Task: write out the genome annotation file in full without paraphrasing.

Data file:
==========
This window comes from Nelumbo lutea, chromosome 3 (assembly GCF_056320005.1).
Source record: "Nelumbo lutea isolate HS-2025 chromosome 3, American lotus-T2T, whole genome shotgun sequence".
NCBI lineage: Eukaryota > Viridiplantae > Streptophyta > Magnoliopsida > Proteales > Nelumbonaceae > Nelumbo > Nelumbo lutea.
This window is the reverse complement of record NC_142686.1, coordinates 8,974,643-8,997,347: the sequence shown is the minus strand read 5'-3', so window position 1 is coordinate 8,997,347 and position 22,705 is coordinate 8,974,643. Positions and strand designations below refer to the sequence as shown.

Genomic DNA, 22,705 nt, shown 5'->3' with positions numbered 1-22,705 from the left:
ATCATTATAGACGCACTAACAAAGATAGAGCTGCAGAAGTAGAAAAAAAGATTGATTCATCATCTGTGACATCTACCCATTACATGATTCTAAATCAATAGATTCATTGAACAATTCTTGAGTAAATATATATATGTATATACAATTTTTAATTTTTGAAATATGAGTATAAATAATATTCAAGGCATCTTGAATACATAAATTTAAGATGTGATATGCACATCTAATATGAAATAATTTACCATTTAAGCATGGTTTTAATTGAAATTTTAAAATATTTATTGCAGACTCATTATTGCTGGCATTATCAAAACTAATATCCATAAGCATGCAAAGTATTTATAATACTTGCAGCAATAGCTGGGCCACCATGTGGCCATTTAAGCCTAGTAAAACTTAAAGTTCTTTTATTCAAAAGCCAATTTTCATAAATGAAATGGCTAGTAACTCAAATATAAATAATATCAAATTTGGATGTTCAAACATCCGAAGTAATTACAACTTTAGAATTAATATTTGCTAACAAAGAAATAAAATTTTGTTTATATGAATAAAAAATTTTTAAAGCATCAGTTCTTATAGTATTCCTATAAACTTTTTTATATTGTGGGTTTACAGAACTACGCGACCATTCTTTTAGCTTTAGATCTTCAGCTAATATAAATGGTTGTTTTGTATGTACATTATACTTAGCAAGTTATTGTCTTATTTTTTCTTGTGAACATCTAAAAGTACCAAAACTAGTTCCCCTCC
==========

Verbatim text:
This window comes from Nelumbo lutea, chromosome 3 (assembly GCF_056320005.1).
Source record: "Nelumbo lutea isolate HS-2025 chromosome 3, American lotus-T2T, whole genome shotgun sequence".
NCBI lineage: Eukaryota > Viridiplantae > Streptophyta > Magnoliopsida > Proteales > Nelumbonaceae > Nelumbo > Nelumbo lutea.
This window is the reverse complement of record NC_142686.1, coordinates 8,974,643-8,997,347: the sequence shown is the minus strand read 5'-3', so window position 1 is coordinate 8,997,347 and position 22,705 is coordinate 8,974,643. Positions and strand designations below refer to the sequence as shown.

Genomic DNA, 22,705 nt, shown 5'->3' with positions numbered 1-22,705 from the left:
ATCATTATAGACGCACTAACAAAGATAGAGCTGCAGAAGTAGAAAAAAAGATTGATTCATCATCTGTGACATCTACCCATTACATGATTCTAAATCAATAGATTCATTGAACAATTCTTGAGTAAATATATATATGTATATACAATTTTTAATTTTTGAAATATGAGTATAAATAATATTCAAGGCATCTTGAATACATAAATTTAAGATGTGATATGCACATCTAATATGAAATAATTTACCATTTAAGCATGGTTTTAATTGAAATTTTAAAATATTTATTGCAGACTCATTATTGCTGGCATTATCAAAACTAATATCCATAAGCATGCAAAGTATTTATAATACTTGCAGCAATAGCTGGGCCACCATGTGGCCATTTAAGCCTAGTAAAACTTAAAGTTCTTTTATTCAAAAGCCAATTTTCATAAATGAAATGGCTAGTAACTCAAATATAAATAATATCAAATTTGGATGTTCAAACATCCGAAGTAATTACAACTTTAGAATTAATATTTGCTAACAAAGAAATAAAATTTTGTTTATATGAATAAAAAATTTTTAAAGCATCAGTTCTTATAGTATTCCTATAAACTTTTTTATATTGTGGGTTTACAGAACTACGCGACCATTCTTTTAGCTTTAGATCTTCAGCTAATATAAATGGTTGTTTTGTATGTACATTATACTTAGCAAGTTATTGTCTTATTTTTTCTTGTGAACATCTAAAAGTACCAAAACTAGTTCCCCTCC